Una identità in movimento

Afrocuban tradition and the Oriate

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  1. Oriate is a high authority on the Lukumi religion. Such authority is first earned then granted upon him by his elders.

  2. Oriate is a leader to his people. He leads through moral example, the teaching of the sacred literature known as odu, conducting ritual precisely and solving theological and other disputes amongst practitioners.

  3. Oriate is a servant to his people. It is his duty to help all people that come to him, usually by performing divination and ebo. He thereby makes the lives and destinies of his bretheren better by interceding on their behalf and supplicating God Olodumare, and the orisha.

  4. Oriate is a reference. As extensive knowledge of odu, tradition, ritual and history are all required of a man before he can be conferred the title of oriate, one who holds the title can and will speak on such pertinent matters pertaining to this expertise.

  5. The oriate is devout. He is prayerful, paying homage daily to the orisha and not only in the context of ritual. He teaches his family to be devout as well.

  6. Oriate has derived his authority from several orisha. Elegua who is the messenger of all 401 orisha in heaven, as well as the ancestors is the guide of the oriate. By performing divination with the cowry shells of Elegua, the oriate can know the will of any and every orisha and ancestor as well as an individual's ori/destiny. From Obatala to whom the art of cowry divination belongs and whom granted the vocations to each orisha, man and woman. To Oshun/Yemaya who learned the art of Ifa and cowry divination and gave it to all the other orisha. To Osain who grants the oriate the authority to use leaves, plants and roots to heal people and consecrate religious objects. To Shango his patron and finally, to Orunmila, who in antiquity granted the oriate with the full rights and authority to perform his initiatory and other rituals entirely and autonomously.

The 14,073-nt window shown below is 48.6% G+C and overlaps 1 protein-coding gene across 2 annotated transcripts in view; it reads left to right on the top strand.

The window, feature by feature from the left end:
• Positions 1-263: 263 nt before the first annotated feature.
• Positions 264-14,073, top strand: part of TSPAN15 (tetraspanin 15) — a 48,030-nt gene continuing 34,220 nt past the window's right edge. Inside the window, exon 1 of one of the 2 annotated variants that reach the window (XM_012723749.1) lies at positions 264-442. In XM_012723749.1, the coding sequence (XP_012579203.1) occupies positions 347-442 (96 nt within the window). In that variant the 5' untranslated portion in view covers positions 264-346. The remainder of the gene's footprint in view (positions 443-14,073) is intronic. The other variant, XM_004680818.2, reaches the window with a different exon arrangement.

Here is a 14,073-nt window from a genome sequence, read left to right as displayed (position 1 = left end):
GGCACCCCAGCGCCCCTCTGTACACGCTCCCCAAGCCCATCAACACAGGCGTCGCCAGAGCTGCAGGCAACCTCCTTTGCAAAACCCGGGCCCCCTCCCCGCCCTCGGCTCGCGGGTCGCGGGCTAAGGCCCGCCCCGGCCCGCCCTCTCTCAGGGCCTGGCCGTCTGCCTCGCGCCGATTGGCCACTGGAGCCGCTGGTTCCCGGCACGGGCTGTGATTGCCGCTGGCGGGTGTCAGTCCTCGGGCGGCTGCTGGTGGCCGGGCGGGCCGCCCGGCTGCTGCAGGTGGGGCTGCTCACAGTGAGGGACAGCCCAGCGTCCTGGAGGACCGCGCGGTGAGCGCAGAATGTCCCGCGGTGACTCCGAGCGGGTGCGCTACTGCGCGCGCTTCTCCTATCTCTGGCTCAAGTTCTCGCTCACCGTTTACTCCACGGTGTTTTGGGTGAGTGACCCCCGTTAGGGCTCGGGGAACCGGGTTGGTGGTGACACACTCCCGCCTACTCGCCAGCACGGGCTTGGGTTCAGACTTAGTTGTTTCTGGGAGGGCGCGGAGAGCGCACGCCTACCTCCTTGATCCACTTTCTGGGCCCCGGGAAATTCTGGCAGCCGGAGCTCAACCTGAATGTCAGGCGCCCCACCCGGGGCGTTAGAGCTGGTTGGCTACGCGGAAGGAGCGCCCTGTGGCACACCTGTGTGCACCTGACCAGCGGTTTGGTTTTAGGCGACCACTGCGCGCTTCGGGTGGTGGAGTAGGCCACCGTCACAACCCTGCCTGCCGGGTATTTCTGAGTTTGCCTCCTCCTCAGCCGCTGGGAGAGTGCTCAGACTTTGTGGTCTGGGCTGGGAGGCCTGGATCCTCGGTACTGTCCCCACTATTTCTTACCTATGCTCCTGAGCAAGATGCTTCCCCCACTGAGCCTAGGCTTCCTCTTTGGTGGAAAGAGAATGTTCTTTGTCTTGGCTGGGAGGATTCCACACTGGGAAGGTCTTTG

7. Oriate is a king. He is not a political king and therefore does not involve himself in political matters. He is however a religious king. His authority extends to all matters pertaining to the religion of the orisha, which he has been authorized to approach, i.e. has received and has been trained in. As king, his title is obá. From the beginning to end of any ritual he participates in, he is the embodiment of Shango, the king of the Lukumi religion as a whole. And as his embodiment or deputy on Earth, he is cabiosile, he whose authority cannot be questioned. And as Shango is an orisha of justice, so too is the oriate's authority metered by justice, morality and fairness.

  8. The oriate is exempt from any personal taboos that would prevent him from performing a ritual in an otherwise lawful manner.

  9. Oriate is a member of his community. His words and actions will therefore always be in the best interest of that community without compromising his religious and moral integrity.

  10. Oriate is one priest amongst many. He engages the other priests in the spirit of sharing, fraternity and faith. He teaches them as much as he is taught. His role is related to, yet separate from that of the olubata, babalawo and osainista and each has authority in their own field.